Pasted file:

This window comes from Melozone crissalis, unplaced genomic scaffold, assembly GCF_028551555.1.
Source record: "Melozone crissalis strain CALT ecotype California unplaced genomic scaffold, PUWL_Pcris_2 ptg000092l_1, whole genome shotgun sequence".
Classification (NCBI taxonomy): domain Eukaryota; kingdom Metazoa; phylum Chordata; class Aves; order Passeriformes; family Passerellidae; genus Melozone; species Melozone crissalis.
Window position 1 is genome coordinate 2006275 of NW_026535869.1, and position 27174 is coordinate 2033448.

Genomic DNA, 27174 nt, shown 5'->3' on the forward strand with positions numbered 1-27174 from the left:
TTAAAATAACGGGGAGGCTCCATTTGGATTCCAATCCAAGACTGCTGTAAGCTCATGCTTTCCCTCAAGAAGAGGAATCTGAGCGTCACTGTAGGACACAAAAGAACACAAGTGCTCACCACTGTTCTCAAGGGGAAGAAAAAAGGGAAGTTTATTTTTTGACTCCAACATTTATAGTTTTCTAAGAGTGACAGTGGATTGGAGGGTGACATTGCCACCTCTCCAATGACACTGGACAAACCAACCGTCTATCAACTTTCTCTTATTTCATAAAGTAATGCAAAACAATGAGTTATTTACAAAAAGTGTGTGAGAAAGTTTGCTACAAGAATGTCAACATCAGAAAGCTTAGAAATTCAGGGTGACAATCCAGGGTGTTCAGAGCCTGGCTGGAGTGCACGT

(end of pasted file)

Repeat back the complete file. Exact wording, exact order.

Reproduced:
This window comes from Melozone crissalis, unplaced genomic scaffold, assembly GCF_028551555.1.
Source record: "Melozone crissalis strain CALT ecotype California unplaced genomic scaffold, PUWL_Pcris_2 ptg000092l_1, whole genome shotgun sequence".
Classification (NCBI taxonomy): domain Eukaryota; kingdom Metazoa; phylum Chordata; class Aves; order Passeriformes; family Passerellidae; genus Melozone; species Melozone crissalis.
Window position 1 is genome coordinate 2006275 of NW_026535869.1, and position 27174 is coordinate 2033448.

Genomic DNA, 27174 nt, shown 5'->3' on the forward strand with positions numbered 1-27174 from the left:
TTAAAATAACGGGGAGGCTCCATTTGGATTCCAATCCAAGACTGCTGTAAGCTCATGCTTTCCCTCAAGAAGAGGAATCTGAGCGTCACTGTAGGACACAAAAGAACACAAGTGCTCACCACTGTTCTCAAGGGGAAGAAAAAAGGGAAGTTTATTTTTTGACTCCAACATTTATAGTTTTCTAAGAGTGACAGTGGATTGGAGGGTGACATTGCCACCTCTCCAATGACACTGGACAAACCAACCGTCTATCAACTTTCTCTTATTTCATAAAGTAATGCAAAACAATGAGTTATTTACAAAAAGTGTGTGAGAAAGTTTGCTACAAGAATGTCAACATCAGAAAGCTTAGAAATTCAGGGTGACAATCCAGGGTGTTCAGAGCCTGGCTGGAGTGCACGT